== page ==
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Diversity, Equity, and Inclusion

Overview

As announced by President Christian, the Diversity and Inclusion Council has been asked to lead this year’s planned dialogue about the names of the Hasbrouck Complex buildings. The scope of this task is broad, and the Council will do its best to keep the Campus Community and other interested parties informed with monthly updates.


The Council is committed to hearing your concerns and perspectives for our report to the President and Board of Trustees, but is not a decision-making body.

Our work is underway, and the Council will begin by seeking answers to a few questions:

  1. Who are the buildings actually named for?
  2. What was the context of their naming?
    1. When? Who did the naming?
    2. What were the qualifications/determining factors?
  3. How has this question of the names been dealt with in the past when raised by community members?
  4. What is the best way to engage with the Community on this issue?
    1. National trends
    2. Current students, staff, faculty, and administration
    3. Alumni
    4. Local community
    5. Family and descendants of the families
  5. What is the best way to insure that the Council is effectively communicating their findings to the decision making entities?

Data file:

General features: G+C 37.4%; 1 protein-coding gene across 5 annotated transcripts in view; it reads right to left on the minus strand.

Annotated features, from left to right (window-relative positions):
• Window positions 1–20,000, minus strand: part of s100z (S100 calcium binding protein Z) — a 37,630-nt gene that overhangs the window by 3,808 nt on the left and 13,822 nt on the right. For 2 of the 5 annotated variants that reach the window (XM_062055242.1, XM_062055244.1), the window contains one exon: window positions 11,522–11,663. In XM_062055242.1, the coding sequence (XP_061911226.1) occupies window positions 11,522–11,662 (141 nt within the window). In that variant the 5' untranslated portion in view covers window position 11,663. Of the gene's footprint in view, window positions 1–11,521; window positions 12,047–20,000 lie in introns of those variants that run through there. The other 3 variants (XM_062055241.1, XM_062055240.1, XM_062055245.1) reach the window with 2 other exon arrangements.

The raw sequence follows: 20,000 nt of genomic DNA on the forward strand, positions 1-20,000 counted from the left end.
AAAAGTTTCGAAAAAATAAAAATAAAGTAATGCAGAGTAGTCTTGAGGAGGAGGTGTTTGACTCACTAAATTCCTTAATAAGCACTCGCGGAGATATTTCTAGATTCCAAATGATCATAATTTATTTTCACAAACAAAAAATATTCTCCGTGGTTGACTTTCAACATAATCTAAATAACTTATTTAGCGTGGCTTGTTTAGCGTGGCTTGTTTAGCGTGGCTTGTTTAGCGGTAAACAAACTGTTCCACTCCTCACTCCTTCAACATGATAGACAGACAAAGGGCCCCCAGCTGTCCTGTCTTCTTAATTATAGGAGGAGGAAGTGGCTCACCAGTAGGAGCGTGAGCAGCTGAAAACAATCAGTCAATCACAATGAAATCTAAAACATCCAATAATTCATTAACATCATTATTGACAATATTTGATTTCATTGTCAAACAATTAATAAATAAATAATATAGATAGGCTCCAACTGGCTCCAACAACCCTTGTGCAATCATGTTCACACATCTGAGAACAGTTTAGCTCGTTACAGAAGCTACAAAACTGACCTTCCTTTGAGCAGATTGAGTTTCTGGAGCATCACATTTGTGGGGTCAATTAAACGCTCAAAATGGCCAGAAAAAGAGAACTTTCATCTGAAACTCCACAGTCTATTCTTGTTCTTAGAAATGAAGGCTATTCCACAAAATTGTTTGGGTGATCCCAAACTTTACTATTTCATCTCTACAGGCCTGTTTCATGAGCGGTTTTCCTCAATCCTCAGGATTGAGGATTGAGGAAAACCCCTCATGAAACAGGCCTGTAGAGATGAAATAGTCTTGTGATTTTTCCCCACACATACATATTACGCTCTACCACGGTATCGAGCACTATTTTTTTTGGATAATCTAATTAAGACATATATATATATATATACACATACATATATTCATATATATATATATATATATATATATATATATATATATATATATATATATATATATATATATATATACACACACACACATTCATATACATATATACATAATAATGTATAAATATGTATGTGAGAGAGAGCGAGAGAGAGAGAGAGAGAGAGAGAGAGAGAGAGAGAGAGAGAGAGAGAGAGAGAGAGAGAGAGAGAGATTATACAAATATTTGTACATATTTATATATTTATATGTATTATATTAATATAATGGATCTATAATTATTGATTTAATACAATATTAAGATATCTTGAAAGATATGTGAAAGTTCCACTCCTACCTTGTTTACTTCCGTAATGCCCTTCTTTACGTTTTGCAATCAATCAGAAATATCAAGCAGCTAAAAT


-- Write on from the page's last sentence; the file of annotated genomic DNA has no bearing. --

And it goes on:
Here is a tentative schedule that the Council will follow moving forward:

November 17: Initial survey closes
Throughout December: Focus groups, Visits to Department/Staff meetings, Residence Hall meetings

Town hall-style open campus forums tentatively set:
Thursday, January 25th: Evening forum
Friday, January 26th: Noontime forum

Throughout February: Information gathering will continue with additional focus groups, meetings with faculty and staff, student group meetings, and focus groups with alumni and families/decendants.

Early March: Drafting of the report begins.

May 1: Report to the President due.


A message from President Donald P. Christian:

August 24, 2018, 11:00 a.m.

Update on Hasbrouck Building Names Project


Dear Members of the SUNY New Paltz Community:

I write to update you on the current status of our year-long process to evaluate the names on buildings in the Hasbrouck Complex, led by our Diversity and Inclusion (D&I) Council. Here is a link to the Council’s report. I encourage you to read this report, which is well-informed, thoughtful, rich in detail, and forward-looking.

 

In brief, both the D&I Council and I have reached the conclusion that the names on these buildings should be removed and replaced. I will take that recommendation to the College Council this fall. College presidents do not have the authority to change building names. That authority rests with the New Paltz College Council and the SUNY Board of Trustees. In addition, the report recommends, and I endorse, that we develop approaches to more fully tell our history, including the legacy of slavery and the indigenous people who originally settled here; and we develop alternative ways to recognize the many contributions of the Huguenots and their descendants.